Nick shows me how to sand Horus’ entire body before painting. I cringe at the prospect of marring his brilliant black hide, but it must be done. The entire surface must be roughed up so that the final clear coat and painted surface decoration will adhere to the black base coat. Load up the trailer, home we go, and install Horus in our version of the “paint booth”, the front hall.

Horus is sanded twice and wiped down after each treatment, which Charlie thinks is funny. You have to start somewhere, so Horus tries on a horse costume which allows me to get an idea of where the design details will lie. The painting begins. At some point I realize that I have made Horus one of my horse costumes, it is just created in paint rather than fabric (and sequins.)

Saturday, June 12.  I wake up at 4:00 am, dreaming about painting. I get up and continue to do just that. Later, I request a two-day extension on delivery date from Tony Aros at LexArt. It will be granted. During Horus’ stay, my life consists solely of painting, and husband and animal care.

Monday, June 14, 2010. The surface decoration is complete. Horus is spending the evening letting his paint cure. I estimate about 45 to 50 hours spent painting since Thursday afternoon. Tomorrow he ships back to the body shop for his clear coat.

Late breaking news: due to the construction currently in progress in downtown Lexington, the Horse Mania installation has been delayed until July 14.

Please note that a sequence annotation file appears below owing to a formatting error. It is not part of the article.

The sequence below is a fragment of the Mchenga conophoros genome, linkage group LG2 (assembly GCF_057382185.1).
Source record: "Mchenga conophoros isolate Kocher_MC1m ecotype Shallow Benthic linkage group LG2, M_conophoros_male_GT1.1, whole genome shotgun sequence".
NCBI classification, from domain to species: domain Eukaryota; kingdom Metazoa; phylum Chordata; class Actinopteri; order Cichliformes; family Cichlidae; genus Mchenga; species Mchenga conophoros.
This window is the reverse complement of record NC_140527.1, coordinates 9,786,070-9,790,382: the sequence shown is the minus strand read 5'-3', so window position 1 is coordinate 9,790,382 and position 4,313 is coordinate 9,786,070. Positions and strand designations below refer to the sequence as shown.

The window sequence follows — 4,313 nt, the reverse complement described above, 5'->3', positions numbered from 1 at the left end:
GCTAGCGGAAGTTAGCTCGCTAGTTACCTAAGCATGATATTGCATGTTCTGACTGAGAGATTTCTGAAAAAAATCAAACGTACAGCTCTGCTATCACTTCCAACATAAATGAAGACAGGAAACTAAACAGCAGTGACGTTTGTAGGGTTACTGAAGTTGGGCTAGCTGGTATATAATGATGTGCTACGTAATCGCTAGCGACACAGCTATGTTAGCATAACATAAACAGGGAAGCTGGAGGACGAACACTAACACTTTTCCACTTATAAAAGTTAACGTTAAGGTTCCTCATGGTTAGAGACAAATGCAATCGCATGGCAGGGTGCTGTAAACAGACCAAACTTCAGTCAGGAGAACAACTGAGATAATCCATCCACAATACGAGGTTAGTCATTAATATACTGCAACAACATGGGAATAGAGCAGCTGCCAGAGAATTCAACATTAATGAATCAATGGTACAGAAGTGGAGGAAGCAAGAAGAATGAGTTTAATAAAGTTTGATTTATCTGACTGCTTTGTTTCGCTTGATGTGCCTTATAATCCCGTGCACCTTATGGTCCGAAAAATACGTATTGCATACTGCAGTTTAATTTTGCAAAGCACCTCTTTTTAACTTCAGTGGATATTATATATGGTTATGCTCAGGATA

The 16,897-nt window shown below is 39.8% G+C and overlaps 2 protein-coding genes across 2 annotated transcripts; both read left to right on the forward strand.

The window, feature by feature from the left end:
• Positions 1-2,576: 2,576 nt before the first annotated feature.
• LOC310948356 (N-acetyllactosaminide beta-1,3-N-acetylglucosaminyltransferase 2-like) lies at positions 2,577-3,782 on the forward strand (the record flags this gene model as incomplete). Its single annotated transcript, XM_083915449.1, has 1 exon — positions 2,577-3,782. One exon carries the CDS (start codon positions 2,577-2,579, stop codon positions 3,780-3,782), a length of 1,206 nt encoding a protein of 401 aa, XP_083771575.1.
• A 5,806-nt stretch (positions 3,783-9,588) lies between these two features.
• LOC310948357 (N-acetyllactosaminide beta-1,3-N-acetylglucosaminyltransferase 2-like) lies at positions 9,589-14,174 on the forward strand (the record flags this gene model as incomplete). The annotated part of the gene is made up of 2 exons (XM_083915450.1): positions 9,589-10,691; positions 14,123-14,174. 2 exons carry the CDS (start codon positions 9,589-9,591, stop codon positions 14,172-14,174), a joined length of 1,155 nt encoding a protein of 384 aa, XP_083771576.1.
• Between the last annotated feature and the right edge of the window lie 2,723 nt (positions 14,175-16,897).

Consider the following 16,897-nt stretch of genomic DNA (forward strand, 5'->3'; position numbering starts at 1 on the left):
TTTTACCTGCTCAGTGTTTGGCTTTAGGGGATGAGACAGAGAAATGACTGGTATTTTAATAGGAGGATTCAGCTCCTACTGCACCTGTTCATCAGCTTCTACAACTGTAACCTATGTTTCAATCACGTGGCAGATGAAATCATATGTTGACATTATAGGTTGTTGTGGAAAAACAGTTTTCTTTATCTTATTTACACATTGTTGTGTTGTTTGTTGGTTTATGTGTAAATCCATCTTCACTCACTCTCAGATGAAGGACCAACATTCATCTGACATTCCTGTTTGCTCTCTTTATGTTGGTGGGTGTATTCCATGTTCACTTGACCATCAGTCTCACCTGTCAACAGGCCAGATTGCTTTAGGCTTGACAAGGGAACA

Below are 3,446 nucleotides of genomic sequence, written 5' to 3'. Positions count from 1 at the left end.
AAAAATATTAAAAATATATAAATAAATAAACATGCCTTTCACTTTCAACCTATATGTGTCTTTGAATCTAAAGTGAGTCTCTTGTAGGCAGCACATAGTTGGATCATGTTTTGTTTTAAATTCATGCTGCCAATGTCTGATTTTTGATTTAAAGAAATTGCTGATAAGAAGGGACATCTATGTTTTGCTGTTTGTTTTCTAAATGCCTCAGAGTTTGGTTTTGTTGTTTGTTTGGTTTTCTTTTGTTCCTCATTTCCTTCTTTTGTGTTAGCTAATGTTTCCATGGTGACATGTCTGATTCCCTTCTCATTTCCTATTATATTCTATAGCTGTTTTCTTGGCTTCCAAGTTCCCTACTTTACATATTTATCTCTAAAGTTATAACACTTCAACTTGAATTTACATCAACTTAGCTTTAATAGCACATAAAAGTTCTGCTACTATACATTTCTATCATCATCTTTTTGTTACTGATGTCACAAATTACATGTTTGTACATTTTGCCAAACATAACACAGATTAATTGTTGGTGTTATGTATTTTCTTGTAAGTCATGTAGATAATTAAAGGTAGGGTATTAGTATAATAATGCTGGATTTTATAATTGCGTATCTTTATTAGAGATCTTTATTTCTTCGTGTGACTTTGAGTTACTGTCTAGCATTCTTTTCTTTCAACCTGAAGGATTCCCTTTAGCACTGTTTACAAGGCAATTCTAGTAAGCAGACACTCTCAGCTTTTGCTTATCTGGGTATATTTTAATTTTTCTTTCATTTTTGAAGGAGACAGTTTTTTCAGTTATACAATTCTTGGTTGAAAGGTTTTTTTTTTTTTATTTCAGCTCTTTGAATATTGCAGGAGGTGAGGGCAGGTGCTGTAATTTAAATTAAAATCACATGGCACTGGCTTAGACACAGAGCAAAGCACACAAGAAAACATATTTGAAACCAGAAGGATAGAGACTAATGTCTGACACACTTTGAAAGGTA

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6 Responses to “Horus the Horse Part 3”

  1. Barbara Warner Says:

    Can’t wait until Horus is finished . ! Whew–aren’t you glad you have more time !

  2. Horus looks fantastic! Best of luck with him. Your blog brings a smile to everyone here at Parelli Central. Great blog, and your Horsenality illustration is great! Keep up the good work!

    Jen

    Parelli Central

  3. Thanks! Making the Parelli team smile is a HUGE accomplishment! Full disclaimer though – on the Horse Mania project, this is my friend Shirley Gentry’s work. She’s been sending emails with her progress and graciously has allowed me to re post them here.

  4. Please send our praise to Shirley! Fantastic work! Does she have an web site displaying her work?
    Thanks!

    Jen

    Parelli Central

  5. Hi Jen:
    Looks like I managed to confuse you, lol. The painted fiberglass horse posts are from emails my friend Shirley is sending – all the other WegWag posts and most of the art and videos therein are mine, including the “Horseanality” painting you mentioned. My work is available in a variety of formats at: http://www.martimcginnis.com
    Savvy on!
    Marti

  6. Hi Marti,
    Ah, gotcha. You are busy! Yes, we did love your Horsenality paintings, very cute.
    We will check back often to see new works!

    Jen

    Parelli Central